Suicide crisis centre joins Archway Bridge safety campaign

A CRISIS centre offering sanctuary for suicidal people has joined the campaign for SOS safety measures to be installed at Archway Bridge.

Campaigners have been fighting for a phone and safety nets at the infamous suicide spot since three men fell to their deaths at the end of last year.

They have welcomed support from The Maytree Centre in Moray Road, Finsbury Park, which opened in 2002 to provide a sanctuary for people on the brink of suicide and provides support, counselling and care for up to five days in a comfortable home.

Paddy Bazeley, co-founder of the Maytree, said: “We have space for four suicidal people at any one time. Right now we have two empty beds and we’re just down the road from Hornsey Lane Bridge. We need people to know we are here.”

Local campaigners Sarah Cope and Sue Hessel have led the bridge safety campaign and they visited the charity last week to learn more about its work helping thousands of people, including a woman who attempted to end her life jumping from a bridge.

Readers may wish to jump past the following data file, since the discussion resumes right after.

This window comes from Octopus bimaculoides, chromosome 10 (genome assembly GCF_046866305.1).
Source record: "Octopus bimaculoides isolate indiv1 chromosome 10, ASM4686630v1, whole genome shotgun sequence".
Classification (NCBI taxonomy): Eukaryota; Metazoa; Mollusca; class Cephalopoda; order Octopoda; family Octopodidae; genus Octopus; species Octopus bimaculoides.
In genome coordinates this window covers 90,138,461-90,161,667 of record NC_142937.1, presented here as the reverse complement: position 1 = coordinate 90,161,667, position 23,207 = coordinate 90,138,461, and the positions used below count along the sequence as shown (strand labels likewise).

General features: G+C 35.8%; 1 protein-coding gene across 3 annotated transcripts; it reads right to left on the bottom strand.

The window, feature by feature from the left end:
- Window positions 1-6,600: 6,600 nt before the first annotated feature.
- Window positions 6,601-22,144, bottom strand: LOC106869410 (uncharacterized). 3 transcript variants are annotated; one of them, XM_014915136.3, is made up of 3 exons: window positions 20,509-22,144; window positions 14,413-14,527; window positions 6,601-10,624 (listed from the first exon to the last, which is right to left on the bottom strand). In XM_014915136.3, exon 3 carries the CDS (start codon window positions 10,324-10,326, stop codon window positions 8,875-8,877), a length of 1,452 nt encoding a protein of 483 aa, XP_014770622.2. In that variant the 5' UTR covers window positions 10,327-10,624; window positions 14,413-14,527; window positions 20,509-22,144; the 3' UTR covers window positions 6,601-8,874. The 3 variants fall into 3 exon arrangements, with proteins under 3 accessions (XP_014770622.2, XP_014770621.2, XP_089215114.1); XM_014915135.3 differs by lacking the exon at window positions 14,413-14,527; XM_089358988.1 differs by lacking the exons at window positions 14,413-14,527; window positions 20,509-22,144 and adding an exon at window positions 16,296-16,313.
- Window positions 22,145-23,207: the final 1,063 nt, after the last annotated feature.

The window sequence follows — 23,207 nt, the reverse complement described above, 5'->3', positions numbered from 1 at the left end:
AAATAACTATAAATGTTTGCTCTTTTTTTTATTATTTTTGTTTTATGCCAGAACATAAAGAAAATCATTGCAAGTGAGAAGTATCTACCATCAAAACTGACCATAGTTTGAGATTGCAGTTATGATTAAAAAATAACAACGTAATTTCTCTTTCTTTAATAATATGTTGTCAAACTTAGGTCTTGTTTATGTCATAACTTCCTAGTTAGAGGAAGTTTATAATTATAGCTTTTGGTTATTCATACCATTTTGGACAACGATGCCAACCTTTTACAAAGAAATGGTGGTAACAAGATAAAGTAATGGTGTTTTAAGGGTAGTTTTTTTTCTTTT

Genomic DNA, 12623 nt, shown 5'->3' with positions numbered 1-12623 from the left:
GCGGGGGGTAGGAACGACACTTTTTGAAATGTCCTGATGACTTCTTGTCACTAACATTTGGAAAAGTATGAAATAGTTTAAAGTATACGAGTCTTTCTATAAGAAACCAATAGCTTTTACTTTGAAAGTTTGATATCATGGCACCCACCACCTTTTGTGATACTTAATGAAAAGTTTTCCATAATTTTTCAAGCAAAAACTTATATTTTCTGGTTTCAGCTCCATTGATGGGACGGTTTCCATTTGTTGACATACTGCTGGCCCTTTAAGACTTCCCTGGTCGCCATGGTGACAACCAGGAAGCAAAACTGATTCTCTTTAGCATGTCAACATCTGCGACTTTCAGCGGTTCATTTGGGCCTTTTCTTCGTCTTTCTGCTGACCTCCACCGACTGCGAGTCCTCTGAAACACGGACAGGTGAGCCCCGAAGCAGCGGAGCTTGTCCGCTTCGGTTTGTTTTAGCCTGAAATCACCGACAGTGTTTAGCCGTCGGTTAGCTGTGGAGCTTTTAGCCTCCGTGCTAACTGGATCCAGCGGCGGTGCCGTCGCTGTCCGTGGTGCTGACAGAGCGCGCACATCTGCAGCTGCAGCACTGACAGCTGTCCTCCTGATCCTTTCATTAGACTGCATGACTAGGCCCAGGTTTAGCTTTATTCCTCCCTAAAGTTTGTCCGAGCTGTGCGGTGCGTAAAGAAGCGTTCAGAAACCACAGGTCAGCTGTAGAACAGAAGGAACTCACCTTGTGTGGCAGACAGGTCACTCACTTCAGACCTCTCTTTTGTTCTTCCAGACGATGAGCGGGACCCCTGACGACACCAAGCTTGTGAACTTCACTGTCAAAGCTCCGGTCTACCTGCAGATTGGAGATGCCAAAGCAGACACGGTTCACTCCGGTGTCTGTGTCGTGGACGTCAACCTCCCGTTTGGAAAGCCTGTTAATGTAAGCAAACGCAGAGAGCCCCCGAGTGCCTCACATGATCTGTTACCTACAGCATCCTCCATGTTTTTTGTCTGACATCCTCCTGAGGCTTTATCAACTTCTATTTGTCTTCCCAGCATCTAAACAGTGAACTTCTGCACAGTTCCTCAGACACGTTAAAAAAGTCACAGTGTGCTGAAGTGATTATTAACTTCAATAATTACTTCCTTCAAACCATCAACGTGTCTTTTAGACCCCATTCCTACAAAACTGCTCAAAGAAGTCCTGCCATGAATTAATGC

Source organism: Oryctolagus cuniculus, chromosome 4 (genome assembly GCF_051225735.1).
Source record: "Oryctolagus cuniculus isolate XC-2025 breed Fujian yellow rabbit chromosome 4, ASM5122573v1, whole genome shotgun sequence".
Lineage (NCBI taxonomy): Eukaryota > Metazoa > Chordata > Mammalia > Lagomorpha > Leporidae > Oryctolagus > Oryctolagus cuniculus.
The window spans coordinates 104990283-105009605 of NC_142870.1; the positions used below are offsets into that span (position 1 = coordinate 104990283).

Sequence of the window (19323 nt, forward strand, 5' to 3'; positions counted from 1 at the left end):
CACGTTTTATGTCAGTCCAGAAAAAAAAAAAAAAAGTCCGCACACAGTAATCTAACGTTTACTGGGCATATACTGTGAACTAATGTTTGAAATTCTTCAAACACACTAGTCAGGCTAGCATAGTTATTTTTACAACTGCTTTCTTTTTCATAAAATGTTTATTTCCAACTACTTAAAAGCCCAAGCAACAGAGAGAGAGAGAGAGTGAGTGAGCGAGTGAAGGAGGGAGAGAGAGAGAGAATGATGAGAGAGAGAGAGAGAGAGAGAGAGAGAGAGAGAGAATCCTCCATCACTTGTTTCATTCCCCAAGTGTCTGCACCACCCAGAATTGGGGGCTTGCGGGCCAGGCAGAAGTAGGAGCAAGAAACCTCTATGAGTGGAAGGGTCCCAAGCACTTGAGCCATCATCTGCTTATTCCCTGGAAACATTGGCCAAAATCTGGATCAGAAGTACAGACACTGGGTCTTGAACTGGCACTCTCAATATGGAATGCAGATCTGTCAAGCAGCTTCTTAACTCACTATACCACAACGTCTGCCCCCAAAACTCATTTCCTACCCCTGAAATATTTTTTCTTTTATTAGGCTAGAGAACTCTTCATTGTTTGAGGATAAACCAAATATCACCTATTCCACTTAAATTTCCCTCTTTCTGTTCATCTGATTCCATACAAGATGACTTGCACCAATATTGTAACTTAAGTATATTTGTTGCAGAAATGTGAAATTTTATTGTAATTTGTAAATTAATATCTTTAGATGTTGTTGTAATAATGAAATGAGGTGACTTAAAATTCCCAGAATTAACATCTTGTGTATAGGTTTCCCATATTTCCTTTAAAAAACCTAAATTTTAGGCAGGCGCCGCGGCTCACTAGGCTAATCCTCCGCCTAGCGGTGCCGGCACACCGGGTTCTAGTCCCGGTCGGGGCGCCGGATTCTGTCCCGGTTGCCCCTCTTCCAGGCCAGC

The woman, who did not want to be named, said: “I came across Maytree in 2008 and after an assessment stayed for four nights. I have never experienced such a hopeful, loving and compassionate place.

“The staff - paid therapists and a wonderful, diverse and excellently trained set of dedicated volunteers - listened to what I had to say, helped me to explore my distress and gave me a gentle space in which to figure out what I needed to do next in order to pull myself back towards life.

Most Read

“I shall never again underestimate the profound effect that kindness, empathy, and straight forward human connection can have on the soul at the most desperate of times.

“Maytree was more than a sanctuary for me, it fed enough life back to me that I left with a renewed appetite for it.”

She has added her support to the campaign along with Ms Bazeley, who believes action to stop suicides at Archway Bridge is long overdue.

Campaigners have continued to demand that bodies responsible for the bridge - including Transport for London, Haringey Council, English Heritage and the Samaritans - meet around a table to discuss safety measures.